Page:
These tasting flights demonstrate that there is much more to mezcal than just smoke. “Yes, mezcal is smoky in a way,” says Jillian Vose, bar manager at The Dead Rabbit Grocery and Grog in New York, “but there are so many other nuances: the grassiness, the fruit. Start sipping it neat and you’ll get beyond the smoke, fast.” Cocktails are a common introduction to the spirit, but it is also satisfying drunk neat and slow, allowing contemplation of its complexity.
This surge in popularity behind the bar has driven the rise of mezcal tourism in Oaxaca, with steady openings of more mezcal-centric bars and restaurants, more palenques (distilleries) opening their doors to visitors, and more English-speaking guides who can lead the way to tastings at artisan producers in remote villages. Cocktails were my introduction to mezcal, and it only took a handful of mezcal negronis and mezcal old-fashioneds before I booked a ticket to Oaxaca. I wanted to see how mezcal is made, to smell the smoke, to taste this spirit hot off the still.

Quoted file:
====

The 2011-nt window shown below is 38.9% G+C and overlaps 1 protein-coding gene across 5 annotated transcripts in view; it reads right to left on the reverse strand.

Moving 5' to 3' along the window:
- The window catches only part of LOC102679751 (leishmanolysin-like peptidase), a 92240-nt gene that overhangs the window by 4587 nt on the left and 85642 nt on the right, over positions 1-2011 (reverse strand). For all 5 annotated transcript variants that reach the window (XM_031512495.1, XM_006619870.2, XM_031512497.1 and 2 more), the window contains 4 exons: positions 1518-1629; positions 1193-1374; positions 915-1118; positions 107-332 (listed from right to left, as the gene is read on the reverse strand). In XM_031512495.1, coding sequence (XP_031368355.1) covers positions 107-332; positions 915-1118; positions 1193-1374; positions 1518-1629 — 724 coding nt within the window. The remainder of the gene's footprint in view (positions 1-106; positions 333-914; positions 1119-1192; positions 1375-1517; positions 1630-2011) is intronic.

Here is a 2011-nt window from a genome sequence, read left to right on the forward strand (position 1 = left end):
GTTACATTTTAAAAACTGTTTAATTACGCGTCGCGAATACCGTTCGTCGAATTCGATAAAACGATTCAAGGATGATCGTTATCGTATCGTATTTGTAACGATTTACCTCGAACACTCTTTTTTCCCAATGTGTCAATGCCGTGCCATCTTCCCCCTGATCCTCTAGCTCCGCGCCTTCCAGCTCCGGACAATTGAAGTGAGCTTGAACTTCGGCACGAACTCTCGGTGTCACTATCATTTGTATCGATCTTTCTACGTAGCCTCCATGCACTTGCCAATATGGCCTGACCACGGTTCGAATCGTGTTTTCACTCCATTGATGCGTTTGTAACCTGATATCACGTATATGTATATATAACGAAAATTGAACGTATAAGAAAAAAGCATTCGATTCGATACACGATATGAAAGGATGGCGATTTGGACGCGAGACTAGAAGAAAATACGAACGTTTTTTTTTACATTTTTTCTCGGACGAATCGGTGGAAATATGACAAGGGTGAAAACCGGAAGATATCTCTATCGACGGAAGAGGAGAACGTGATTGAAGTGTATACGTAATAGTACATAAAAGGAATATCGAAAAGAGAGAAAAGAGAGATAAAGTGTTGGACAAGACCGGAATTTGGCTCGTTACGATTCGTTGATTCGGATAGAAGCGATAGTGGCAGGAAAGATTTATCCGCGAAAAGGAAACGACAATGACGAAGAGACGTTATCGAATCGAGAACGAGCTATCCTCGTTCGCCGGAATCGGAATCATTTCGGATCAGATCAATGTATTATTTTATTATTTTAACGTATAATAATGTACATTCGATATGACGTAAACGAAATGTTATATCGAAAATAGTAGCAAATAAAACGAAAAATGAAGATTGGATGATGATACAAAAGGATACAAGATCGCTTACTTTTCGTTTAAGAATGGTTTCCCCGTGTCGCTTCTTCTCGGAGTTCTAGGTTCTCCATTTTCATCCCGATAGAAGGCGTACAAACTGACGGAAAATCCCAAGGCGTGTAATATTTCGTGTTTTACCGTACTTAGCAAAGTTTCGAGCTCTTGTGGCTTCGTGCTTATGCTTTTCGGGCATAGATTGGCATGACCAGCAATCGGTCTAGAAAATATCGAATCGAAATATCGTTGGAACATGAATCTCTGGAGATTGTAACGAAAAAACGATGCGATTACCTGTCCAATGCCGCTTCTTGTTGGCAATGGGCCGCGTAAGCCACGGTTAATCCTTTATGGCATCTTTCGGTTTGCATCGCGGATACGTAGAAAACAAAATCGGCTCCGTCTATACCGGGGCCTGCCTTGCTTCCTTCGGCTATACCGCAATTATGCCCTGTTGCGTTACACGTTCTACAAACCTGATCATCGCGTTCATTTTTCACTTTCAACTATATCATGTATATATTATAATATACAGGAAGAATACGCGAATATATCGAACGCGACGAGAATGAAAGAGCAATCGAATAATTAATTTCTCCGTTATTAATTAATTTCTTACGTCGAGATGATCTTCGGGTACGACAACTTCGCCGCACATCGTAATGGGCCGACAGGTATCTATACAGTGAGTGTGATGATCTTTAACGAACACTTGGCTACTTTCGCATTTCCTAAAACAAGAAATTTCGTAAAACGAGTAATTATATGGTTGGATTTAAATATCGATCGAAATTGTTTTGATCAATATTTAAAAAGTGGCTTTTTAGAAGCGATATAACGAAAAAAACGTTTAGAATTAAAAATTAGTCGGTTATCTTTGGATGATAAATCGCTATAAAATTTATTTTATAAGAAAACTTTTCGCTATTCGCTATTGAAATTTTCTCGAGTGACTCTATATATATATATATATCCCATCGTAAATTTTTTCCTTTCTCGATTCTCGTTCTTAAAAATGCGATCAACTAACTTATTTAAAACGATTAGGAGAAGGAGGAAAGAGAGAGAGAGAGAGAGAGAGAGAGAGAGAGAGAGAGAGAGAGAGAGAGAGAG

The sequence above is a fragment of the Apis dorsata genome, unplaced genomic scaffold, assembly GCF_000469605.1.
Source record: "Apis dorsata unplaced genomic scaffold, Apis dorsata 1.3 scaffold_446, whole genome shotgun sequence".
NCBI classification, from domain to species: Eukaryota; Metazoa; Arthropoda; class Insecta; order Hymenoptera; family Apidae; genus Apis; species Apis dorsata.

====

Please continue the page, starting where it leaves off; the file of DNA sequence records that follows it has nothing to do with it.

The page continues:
About 230 miles south of Mexico City, Oaxaca — the capital of the state of the same name — is a colourful town of about 260,000 people with a beautiful colonial core. Its shady streets and vibrant markets have their charms, but for drinkers the city serves one main purpose: a gateway to all things mezcal. There are the many mezcalerias, or mezcal bars, within the city limits, and beyond, the rural palenques where agave plants are chopped by hand and roasted.
On my first night in Oaxaca, the mezcal flows like a summer deluge. In a dimly lit mezcaleria near my hotel, glasses are filled with abandon to the point of overflowing. Novices and aficionados alike sample sips from bottles that sometimes will never make it beyond the border.
“It’s a different type of sensation when drinking mezcal,” says Jason Cox, co-owner at El Destilado, one of Oaxaca’s mezcalerias. “People open up and share and laugh — it’s such a clean, clear, lucid, buzz.” El Destilado, which opened in September 2015, is a destination for mezcal drinkers looking to get geeky about their favourite spirit. Among approximately 50 options, visitors can sample mezcals fermented in wood, clay pots, or even raw hide.